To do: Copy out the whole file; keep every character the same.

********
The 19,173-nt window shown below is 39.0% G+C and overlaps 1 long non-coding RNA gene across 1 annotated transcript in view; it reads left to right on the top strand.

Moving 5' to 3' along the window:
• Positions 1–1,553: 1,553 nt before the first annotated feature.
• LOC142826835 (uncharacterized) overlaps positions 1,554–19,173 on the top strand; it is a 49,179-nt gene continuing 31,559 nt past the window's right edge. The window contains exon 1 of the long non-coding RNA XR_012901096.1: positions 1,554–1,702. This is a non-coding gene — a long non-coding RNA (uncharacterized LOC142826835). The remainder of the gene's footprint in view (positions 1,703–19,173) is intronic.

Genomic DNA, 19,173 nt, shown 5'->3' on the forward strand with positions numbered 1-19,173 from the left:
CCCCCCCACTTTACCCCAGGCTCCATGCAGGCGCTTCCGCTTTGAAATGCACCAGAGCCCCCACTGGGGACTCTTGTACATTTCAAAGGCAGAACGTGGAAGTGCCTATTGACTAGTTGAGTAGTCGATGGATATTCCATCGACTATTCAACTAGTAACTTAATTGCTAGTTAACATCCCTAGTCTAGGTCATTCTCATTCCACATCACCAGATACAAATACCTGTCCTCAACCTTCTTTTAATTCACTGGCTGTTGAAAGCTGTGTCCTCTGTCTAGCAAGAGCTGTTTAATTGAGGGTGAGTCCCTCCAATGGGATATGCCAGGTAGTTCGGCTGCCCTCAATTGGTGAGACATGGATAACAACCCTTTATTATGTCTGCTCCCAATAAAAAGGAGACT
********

The 19,173-nt window shown below is 39.0% G+C and overlaps 1 long non-coding RNA gene across 1 annotated transcript in view; it reads left to right on the top strand.

Moving 5' to 3' along the window:
• Positions 1–1,553: 1,553 nt before the first annotated feature.
• LOC142826835 (uncharacterized) overlaps positions 1,554–19,173 on the top strand; it is a 49,179-nt gene continuing 31,559 nt past the window's right edge. The window contains exon 1 of the long non-coding RNA XR_012901096.1: positions 1,554–1,702. This is a non-coding gene — a long non-coding RNA (uncharacterized LOC142826835). The remainder of the gene's footprint in view (positions 1,703–19,173) is intronic.

Genomic DNA, 19,173 nt, shown 5'->3' on the forward strand with positions numbered 1-19,173 from the left:
CCCCCCCACTTTACCCCAGGCTCCATGCAGGCGCTTCCGCTTTGAAATGCACCAGAGCCCCCACTGGGGACTCTTGTACATTTCAAAGGCAGAACGTGGAAGTGCCTATTGACTAGTTGAGTAGTCGATGGATATTCCATCGACTATTCAACTAGTAACTTAATTGCTAGTTAACATCCCTAGTCTAGGTCATTCTCATTCCACATCACCAGATACAAATACCTGTCCTCAACCTTCTTTTAATTCACTGGCTGTTGAAAGCTGTGTCCTCTGTCTAGCAAGAGCTGTTTAATTGAGGGTGAGTCCCTCCAATGGGATATGCCAGGTAGTTCGGCTGCCCTCAATTGGTGAGACATGGATAACAACCCTTTATTATGTCTGCTCCCAATAAAAAGGAGACT